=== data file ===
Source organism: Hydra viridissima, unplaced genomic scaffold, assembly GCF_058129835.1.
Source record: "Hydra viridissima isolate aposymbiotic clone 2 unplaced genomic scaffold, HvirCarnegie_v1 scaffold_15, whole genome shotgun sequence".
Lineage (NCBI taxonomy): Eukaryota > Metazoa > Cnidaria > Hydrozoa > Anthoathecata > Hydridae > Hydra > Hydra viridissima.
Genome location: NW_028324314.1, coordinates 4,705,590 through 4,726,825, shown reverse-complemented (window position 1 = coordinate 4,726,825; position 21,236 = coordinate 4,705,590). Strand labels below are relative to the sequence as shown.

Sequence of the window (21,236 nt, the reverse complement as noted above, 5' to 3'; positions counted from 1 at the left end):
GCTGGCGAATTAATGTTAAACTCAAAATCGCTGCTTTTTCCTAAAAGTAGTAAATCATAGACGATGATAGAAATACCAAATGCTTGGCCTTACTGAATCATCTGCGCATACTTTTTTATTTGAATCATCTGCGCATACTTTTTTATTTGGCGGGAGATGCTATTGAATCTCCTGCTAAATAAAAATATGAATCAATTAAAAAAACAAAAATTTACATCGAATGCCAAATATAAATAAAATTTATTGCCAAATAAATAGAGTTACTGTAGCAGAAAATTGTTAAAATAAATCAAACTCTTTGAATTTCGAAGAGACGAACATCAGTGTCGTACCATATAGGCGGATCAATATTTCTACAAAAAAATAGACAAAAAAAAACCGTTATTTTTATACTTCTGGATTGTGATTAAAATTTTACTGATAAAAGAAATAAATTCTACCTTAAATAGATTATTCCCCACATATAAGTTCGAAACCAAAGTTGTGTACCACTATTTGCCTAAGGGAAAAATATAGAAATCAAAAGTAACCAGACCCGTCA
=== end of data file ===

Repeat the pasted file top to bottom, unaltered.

Source organism: Hydra viridissima, unplaced genomic scaffold, assembly GCF_058129835.1.
Source record: "Hydra viridissima isolate aposymbiotic clone 2 unplaced genomic scaffold, HvirCarnegie_v1 scaffold_15, whole genome shotgun sequence".
Lineage (NCBI taxonomy): Eukaryota > Metazoa > Cnidaria > Hydrozoa > Anthoathecata > Hydridae > Hydra > Hydra viridissima.
Genome location: NW_028324314.1, coordinates 4,705,590 through 4,726,825, shown reverse-complemented (window position 1 = coordinate 4,726,825; position 21,236 = coordinate 4,705,590). Strand labels below are relative to the sequence as shown.

Sequence of the window (21,236 nt, the reverse complement as noted above, 5' to 3'; positions counted from 1 at the left end):
GCTGGCGAATTAATGTTAAACTCAAAATCGCTGCTTTTTCCTAAAAGTAGTAAATCATAGACGATGATAGAAATACCAAATGCTTGGCCTTACTGAATCATCTGCGCATACTTTTTTATTTGAATCATCTGCGCATACTTTTTTATTTGGCGGGAGATGCTATTGAATCTCCTGCTAAATAAAAATATGAATCAATTAAAAAAACAAAAATTTACATCGAATGCCAAATATAAATAAAATTTATTGCCAAATAAATAGAGTTACTGTAGCAGAAAATTGTTAAAATAAATCAAACTCTTTGAATTTCGAAGAGACGAACATCAGTGTCGTACCATATAGGCGGATCAATATTTCTACAAAAAAATAGACAAAAAAAAACCGTTATTTTTATACTTCTGGATTGTGATTAAAATTTTACTGATAAAAGAAATAAATTCTACCTTAAATAGATTATTCCCCACATATAAGTTCGAAACCAAAGTTGTGTACCACTATTTGCCTAAGGGAAAAATATAGAAATCAAAAGTAACCAGACCCGTCA